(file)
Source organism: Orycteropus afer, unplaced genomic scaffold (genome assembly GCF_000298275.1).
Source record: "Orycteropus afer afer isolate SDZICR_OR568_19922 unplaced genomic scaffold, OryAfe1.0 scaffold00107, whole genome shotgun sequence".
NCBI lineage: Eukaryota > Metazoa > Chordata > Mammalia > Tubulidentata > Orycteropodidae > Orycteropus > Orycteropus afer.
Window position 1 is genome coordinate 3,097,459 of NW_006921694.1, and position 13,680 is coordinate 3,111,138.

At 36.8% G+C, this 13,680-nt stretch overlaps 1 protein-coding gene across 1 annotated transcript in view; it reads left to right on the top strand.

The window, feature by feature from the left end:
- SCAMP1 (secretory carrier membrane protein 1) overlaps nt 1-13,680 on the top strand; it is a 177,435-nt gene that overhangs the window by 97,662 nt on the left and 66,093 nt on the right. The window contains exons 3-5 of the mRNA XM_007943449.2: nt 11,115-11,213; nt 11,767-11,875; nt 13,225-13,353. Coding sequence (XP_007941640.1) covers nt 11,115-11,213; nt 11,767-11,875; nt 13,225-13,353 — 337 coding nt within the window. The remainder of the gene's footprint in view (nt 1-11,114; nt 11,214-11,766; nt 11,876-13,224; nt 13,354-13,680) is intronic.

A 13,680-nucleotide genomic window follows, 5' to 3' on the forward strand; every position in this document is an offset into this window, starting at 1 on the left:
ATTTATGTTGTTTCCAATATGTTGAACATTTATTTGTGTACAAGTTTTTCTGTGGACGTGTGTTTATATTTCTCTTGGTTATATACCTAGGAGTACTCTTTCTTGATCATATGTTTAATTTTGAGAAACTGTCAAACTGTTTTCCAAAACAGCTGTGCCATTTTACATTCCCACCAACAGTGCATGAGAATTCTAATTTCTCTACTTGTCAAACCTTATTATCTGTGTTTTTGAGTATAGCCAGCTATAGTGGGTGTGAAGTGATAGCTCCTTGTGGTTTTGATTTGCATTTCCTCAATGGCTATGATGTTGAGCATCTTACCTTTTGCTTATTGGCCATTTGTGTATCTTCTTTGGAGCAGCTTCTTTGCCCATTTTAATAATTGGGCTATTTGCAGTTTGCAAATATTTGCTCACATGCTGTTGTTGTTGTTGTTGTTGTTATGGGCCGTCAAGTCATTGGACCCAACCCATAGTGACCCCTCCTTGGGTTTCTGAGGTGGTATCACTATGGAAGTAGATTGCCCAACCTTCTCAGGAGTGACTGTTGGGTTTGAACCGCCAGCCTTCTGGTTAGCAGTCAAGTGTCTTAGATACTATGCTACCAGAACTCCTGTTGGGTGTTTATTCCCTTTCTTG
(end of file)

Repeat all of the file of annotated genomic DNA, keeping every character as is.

Source organism: Orycteropus afer, unplaced genomic scaffold (genome assembly GCF_000298275.1).
Source record: "Orycteropus afer afer isolate SDZICR_OR568_19922 unplaced genomic scaffold, OryAfe1.0 scaffold00107, whole genome shotgun sequence".
NCBI lineage: Eukaryota > Metazoa > Chordata > Mammalia > Tubulidentata > Orycteropodidae > Orycteropus > Orycteropus afer.
Window position 1 is genome coordinate 3,097,459 of NW_006921694.1, and position 13,680 is coordinate 3,111,138.

At 36.8% G+C, this 13,680-nt stretch overlaps 1 protein-coding gene across 1 annotated transcript in view; it reads left to right on the top strand.

The window, feature by feature from the left end:
- SCAMP1 (secretory carrier membrane protein 1) overlaps nt 1-13,680 on the top strand; it is a 177,435-nt gene that overhangs the window by 97,662 nt on the left and 66,093 nt on the right. The window contains exons 3-5 of the mRNA XM_007943449.2: nt 11,115-11,213; nt 11,767-11,875; nt 13,225-13,353. Coding sequence (XP_007941640.1) covers nt 11,115-11,213; nt 11,767-11,875; nt 13,225-13,353 — 337 coding nt within the window. The remainder of the gene's footprint in view (nt 1-11,114; nt 11,214-11,766; nt 11,876-13,224; nt 13,354-13,680) is intronic.

A 13,680-nucleotide genomic window follows, 5' to 3' on the forward strand; every position in this document is an offset into this window, starting at 1 on the left:
ATTTATGTTGTTTCCAATATGTTGAACATTTATTTGTGTACAAGTTTTTCTGTGGACGTGTGTTTATATTTCTCTTGGTTATATACCTAGGAGTACTCTTTCTTGATCATATGTTTAATTTTGAGAAACTGTCAAACTGTTTTCCAAAACAGCTGTGCCATTTTACATTCCCACCAACAGTGCATGAGAATTCTAATTTCTCTACTTGTCAAACCTTATTATCTGTGTTTTTGAGTATAGCCAGCTATAGTGGGTGTGAAGTGATAGCTCCTTGTGGTTTTGATTTGCATTTCCTCAATGGCTATGATGTTGAGCATCTTACCTTTTGCTTATTGGCCATTTGTGTATCTTCTTTGGAGCAGCTTCTTTGCCCATTTTAATAATTGGGCTATTTGCAGTTTGCAAATATTTGCTCACATGCTGTTGTTGTTGTTGTTGTTGTTATGGGCCGTCAAGTCATTGGACCCAACCCATAGTGACCCCTCCTTGGGTTTCTGAGGTGGTATCACTATGGAAGTAGATTGCCCAACCTTCTCAGGAGTGACTGTTGGGTTTGAACCGCCAGCCTTCTGGTTAGCAGTCAAGTGTCTTAGATACTATGCTACCAGAACTCCTGTTGGGTGTTTATTCCCTTTCTTG